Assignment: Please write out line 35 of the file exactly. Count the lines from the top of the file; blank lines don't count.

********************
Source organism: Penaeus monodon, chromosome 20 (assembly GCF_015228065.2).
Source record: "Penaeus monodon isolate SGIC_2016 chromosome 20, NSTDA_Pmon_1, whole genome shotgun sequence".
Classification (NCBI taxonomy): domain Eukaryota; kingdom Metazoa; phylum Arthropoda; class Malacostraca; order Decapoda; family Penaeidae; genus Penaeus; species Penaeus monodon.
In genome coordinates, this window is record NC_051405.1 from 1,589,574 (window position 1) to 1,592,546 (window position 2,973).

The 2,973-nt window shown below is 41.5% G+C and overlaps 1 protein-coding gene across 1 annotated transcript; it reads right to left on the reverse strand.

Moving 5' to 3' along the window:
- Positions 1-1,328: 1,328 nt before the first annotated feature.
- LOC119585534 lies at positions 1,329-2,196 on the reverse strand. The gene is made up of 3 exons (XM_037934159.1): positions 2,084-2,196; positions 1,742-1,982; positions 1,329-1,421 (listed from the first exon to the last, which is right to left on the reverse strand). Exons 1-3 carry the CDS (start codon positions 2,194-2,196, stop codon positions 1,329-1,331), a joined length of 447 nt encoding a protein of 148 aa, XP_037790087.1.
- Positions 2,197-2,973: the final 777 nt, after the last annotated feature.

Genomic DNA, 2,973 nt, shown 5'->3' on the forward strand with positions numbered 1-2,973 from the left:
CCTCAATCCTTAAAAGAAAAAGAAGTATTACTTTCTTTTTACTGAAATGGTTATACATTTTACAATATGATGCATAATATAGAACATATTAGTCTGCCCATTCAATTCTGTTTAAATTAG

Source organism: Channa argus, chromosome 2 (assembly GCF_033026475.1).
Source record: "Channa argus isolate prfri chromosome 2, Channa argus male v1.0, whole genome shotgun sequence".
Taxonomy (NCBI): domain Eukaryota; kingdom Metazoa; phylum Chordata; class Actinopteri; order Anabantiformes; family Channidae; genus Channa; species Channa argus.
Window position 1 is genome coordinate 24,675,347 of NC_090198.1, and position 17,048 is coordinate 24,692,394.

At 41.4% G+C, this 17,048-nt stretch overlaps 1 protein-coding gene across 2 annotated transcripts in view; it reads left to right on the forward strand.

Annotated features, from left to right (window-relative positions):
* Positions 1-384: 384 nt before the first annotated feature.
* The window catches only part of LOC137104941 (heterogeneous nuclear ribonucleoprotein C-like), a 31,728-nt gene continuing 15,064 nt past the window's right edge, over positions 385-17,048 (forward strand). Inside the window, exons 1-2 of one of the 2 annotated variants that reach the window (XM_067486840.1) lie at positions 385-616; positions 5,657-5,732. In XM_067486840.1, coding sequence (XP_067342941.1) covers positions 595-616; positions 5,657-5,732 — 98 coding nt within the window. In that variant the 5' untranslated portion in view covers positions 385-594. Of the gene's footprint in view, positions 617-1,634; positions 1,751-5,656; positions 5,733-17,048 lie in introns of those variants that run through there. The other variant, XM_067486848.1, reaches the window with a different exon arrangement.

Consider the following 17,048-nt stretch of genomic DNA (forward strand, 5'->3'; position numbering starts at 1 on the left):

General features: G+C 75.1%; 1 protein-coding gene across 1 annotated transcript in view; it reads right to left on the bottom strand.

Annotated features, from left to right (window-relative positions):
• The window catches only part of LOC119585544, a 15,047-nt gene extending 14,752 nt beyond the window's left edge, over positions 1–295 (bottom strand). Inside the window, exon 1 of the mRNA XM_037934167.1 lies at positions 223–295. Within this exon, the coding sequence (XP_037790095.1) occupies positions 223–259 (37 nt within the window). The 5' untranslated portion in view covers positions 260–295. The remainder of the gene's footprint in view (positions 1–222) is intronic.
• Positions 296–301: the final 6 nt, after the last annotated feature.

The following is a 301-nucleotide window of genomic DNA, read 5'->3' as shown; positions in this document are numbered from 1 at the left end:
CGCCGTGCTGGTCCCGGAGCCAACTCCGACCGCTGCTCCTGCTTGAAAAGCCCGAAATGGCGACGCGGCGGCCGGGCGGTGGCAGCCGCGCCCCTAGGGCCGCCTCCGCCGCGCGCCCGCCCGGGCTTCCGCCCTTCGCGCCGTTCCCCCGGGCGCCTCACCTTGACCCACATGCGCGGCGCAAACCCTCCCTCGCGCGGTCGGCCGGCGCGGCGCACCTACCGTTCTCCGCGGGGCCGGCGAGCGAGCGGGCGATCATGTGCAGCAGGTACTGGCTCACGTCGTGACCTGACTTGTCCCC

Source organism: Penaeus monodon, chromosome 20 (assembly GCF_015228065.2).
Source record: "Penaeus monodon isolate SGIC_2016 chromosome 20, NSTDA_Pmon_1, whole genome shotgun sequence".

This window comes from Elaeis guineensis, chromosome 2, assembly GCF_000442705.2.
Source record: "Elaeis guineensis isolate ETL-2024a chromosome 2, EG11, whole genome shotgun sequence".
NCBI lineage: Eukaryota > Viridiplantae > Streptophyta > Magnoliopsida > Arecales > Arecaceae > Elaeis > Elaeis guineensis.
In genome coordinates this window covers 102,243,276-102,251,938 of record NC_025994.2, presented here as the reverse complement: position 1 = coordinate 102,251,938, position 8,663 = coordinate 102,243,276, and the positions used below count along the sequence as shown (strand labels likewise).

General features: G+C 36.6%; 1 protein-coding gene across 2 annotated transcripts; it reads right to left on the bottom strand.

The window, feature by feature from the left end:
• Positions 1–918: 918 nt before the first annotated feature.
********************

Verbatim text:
• Positions 1–918: 918 nt before the first annotated feature.